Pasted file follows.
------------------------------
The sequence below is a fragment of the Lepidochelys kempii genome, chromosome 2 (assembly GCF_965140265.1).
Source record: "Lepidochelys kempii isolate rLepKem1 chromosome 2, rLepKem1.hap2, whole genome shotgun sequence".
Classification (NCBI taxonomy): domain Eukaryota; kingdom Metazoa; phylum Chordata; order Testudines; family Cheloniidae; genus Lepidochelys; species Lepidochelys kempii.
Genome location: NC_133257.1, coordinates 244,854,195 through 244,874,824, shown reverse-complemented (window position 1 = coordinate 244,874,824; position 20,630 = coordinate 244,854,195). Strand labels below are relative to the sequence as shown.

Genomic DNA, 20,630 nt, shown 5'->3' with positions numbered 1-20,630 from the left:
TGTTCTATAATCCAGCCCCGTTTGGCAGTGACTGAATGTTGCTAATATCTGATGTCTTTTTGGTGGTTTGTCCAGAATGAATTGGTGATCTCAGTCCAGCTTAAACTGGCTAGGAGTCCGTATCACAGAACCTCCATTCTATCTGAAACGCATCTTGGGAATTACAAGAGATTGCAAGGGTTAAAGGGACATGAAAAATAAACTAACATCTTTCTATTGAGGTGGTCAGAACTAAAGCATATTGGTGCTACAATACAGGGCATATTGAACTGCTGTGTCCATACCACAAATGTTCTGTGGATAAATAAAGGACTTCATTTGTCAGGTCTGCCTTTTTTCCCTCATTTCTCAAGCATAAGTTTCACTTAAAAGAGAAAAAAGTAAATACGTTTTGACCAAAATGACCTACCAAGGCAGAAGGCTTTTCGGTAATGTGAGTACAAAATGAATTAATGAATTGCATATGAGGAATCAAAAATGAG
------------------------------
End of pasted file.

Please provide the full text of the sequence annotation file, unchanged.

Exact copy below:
The sequence below is a fragment of the Lepidochelys kempii genome, chromosome 2 (assembly GCF_965140265.1).
Source record: "Lepidochelys kempii isolate rLepKem1 chromosome 2, rLepKem1.hap2, whole genome shotgun sequence".
Classification (NCBI taxonomy): domain Eukaryota; kingdom Metazoa; phylum Chordata; order Testudines; family Cheloniidae; genus Lepidochelys; species Lepidochelys kempii.
Genome location: NC_133257.1, coordinates 244,854,195 through 244,874,824, shown reverse-complemented (window position 1 = coordinate 244,874,824; position 20,630 = coordinate 244,854,195). Strand labels below are relative to the sequence as shown.

Genomic DNA, 20,630 nt, shown 5'->3' with positions numbered 1-20,630 from the left:
TGTTCTATAATCCAGCCCCGTTTGGCAGTGACTGAATGTTGCTAATATCTGATGTCTTTTTGGTGGTTTGTCCAGAATGAATTGGTGATCTCAGTCCAGCTTAAACTGGCTAGGAGTCCGTATCACAGAACCTCCATTCTATCTGAAACGCATCTTGGGAATTACAAGAGATTGCAAGGGTTAAAGGGACATGAAAAATAAACTAACATCTTTCTATTGAGGTGGTCAGAACTAAAGCATATTGGTGCTACAATACAGGGCATATTGAACTGCTGTGTCCATACCACAAATGTTCTGTGGATAAATAAAGGACTTCATTTGTCAGGTCTGCCTTTTTTCCCTCATTTCTCAAGCATAAGTTTCACTTAAAAGAGAAAAAAGTAAATACGTTTTGACCAAAATGACCTACCAAGGCAGAAGGCTTTTCGGTAATGTGAGTACAAAATGAATTAATGAATTGCATATGAGGAATCAAAAATGAG